Followers of Jesus hear hundreds, if not thousands, of sermons in our lifetimes. We often think about what makes a “good” sermon. Is it biblical? Is it interesting? Did it proclaim the Gospel? Did the pastor apply it to real life?
However, we spend little time thinking about how to be good sermon listeners. We assume that we show up, sing, listen, and maybe take notes, but that is not all there is to it. Listening is a matter of heart, mind, and life, so we would do well to think about how we can listen more profitably to sermons.
Here are eight practices you can put in place to gain more benefit from the sermons you hear.
Pray for the Sermon
I am writing this post on a Monday. This morning I read the text I will be preaching ten times and made twenty-five observations about the text. I’m sure that your pastor has already started looking over what he will be preaching on Sunday. Pray for him today. Pray that God would give him insight into the passage, wisdom to know how to apply it, and grace to walk faithfully before him all week. Then, pray for your pastor and for yourself on Saturday night. Ask God to use the sermon to help you repent of sin, grow in virtue, and develop a closer walk with Jesus.
Curb Your Addiction to Digital Devices
If you struggle to pay attention in everyday life because you keep reaching for your phone, you will have this struggle during the sermon as well. Actively work to set limits on how much time you spend on your phone each day. Spend time each day in prayer and meditation without screens in the background so that you grow more accustomed to stillness. By doing this you will train your brain to stop relying on the temporary high you get from the novel stimuli on your phone.
Read the Text Before Sunday
If your church preaches through books of the Bible or shares information about upcoming services, take note of the passage of Scripture you will hear preached the following Sunday. On Friday or Saturday, set aside some time to read the passage several times. As you read, pray for illumination into the meaning and application of the passage. If one verse stands out to you, start working on memorizing it so that it will be fresh in your heart on Sunday morning.
Sleep Well on Saturday Night
Sunday morning starts Saturday night. You need to determine on Saturday that you will worship with your church family on Sunday. Also, your frame of mind on Sunday morning will largely depend on what time you go to bed on Saturday night. You know yourself and how much sleep you need. Plan to sleep enough that you can get up on Sunday morning and not be rushed to get to worship.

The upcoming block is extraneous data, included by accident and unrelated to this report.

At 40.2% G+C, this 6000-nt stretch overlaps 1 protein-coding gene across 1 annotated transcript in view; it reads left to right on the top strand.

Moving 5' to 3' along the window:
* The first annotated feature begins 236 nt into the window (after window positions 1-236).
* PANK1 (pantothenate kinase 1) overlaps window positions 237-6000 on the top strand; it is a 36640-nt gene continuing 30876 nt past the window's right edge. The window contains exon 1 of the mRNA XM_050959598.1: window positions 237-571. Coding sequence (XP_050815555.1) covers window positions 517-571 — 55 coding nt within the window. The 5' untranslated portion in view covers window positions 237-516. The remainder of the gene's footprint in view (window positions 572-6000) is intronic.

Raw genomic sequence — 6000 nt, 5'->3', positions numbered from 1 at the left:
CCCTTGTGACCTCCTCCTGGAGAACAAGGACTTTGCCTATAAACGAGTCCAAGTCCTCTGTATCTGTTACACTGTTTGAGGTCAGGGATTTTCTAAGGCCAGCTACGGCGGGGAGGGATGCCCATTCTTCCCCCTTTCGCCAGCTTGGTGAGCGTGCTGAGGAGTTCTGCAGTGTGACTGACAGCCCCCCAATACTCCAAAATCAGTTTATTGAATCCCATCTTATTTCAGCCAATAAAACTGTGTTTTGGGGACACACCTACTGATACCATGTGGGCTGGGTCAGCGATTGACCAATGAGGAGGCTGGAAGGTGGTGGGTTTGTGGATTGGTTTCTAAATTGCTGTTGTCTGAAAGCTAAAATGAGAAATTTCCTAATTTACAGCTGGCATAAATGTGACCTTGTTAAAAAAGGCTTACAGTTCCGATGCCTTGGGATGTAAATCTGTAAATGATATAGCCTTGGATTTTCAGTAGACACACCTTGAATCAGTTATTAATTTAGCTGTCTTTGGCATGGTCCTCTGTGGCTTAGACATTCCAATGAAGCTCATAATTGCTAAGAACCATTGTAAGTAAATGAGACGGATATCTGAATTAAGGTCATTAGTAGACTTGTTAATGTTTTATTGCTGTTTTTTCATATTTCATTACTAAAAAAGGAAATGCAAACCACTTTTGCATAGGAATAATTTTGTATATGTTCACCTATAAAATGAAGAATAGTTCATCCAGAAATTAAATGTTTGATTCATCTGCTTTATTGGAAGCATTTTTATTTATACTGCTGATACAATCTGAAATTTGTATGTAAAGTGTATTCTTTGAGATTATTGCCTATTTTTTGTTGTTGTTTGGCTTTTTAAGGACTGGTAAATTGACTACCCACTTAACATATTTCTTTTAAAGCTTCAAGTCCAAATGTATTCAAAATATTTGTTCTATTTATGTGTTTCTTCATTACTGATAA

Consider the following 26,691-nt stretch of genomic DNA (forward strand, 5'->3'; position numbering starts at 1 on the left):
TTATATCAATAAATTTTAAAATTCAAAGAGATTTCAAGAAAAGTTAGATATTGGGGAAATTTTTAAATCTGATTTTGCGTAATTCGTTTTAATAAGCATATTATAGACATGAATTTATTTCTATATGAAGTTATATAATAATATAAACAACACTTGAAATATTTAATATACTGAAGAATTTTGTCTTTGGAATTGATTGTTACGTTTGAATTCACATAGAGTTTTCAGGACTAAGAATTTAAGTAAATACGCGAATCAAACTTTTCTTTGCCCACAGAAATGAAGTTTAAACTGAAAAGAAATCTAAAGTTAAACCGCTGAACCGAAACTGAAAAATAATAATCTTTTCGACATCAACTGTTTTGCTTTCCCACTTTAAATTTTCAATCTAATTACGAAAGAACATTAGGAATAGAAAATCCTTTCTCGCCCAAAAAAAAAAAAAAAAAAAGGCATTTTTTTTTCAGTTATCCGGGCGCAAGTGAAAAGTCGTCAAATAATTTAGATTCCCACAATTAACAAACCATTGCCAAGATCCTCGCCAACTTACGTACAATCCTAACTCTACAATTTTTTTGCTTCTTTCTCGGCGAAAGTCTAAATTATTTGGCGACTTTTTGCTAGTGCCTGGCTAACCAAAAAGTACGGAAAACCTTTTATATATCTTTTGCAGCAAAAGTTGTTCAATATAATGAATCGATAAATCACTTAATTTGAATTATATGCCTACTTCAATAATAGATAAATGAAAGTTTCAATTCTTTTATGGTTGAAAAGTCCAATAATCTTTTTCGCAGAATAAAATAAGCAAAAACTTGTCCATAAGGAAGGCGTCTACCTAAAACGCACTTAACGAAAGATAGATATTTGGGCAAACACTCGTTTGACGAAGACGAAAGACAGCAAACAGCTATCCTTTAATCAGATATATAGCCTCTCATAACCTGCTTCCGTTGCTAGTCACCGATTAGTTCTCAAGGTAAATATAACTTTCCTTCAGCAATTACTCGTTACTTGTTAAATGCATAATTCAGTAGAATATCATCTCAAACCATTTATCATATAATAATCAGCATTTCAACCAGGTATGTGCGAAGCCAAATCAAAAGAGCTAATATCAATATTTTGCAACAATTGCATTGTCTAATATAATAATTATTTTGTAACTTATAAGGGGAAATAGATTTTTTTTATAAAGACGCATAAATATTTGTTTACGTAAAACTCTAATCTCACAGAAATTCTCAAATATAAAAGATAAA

Bring a Physical Copy of the Bible
This is a personal preference, but hear me out. Bring a physical copy of the Bible with you on Sunday morning. After trying to read the Bible on Kindle or iPad for a year or so, I switched back to reading a physical Bible for my daily devotions as well. Physical Bibles don’t have a home button or Instagram. There is nothing there but you, God’s people, and God’s word.There’s also something to be said for the memories we create with a Bible. You grow familiar with where your favorite verses are on the page. As you run across them, your mind may drift back to a sermon you previously heard or the day a verse powerfully spoke to your heart. It becomes your friend and a powerful reminder of God’s grace to you.
Look for the Structure of the Sermon
Practice active listening during the sermon. For some, this might mean taking notes, but you can practice this without taking notes. As you begin listening to the sermon, what is the main point? What is the major idea your pastor will be preaching? Look for how the main point unfolds from the biblical text and listen to see how your pastor connects his explanation of the passage to the application. Listening for these things does not make you a critic, but gives you hooks on which to hang what you are hearing in the sermon.
Listen for the Good News in the Sermon
Every Sunday, you will come to worship wrestling with some type of sin or discouragement in your life. You need to hear the good news of God’s grace so that you can be encouraged in your walk and refreshed in your resolve to make war against sin. You also need to be reminded of your identity as a child of God, so listen for the good news of the Gospel in the sermon. Don’t listen like a critic, but listen to be blessed. As I once read someone say, “A mature Christian is easily edified.”
Discuss the Sermon with Friends after the Service
The beauty of gathered worship is that you and your friends heard the same sermon. Go to lunch afterward and take some time to discuss the sermon. What convicted you? What encouraged you? What questions do you have? What did you learn you had never seen in God’s word before? As you discuss these things and learn from your friends as you hear how the sermon spoke to them.
God’s word never returns without effect and always accomplishes its purpose, but we have a responsibility to sharpen our ability to hear and respond to God’s word. By honing our ability to concentrate without distraction, spending time in prayer during the week, actively listening to God’s word, and taking time to reflect on it afterward, God’s word will make an even greater impact on our lives.
“What You Miss When You Don’t Gather with Your Church“
For Further Reading:
Spiritual Disciplines within the Church by Donald S. Whitney
The Compelling Community by Jamie Dunlop and Mark Dever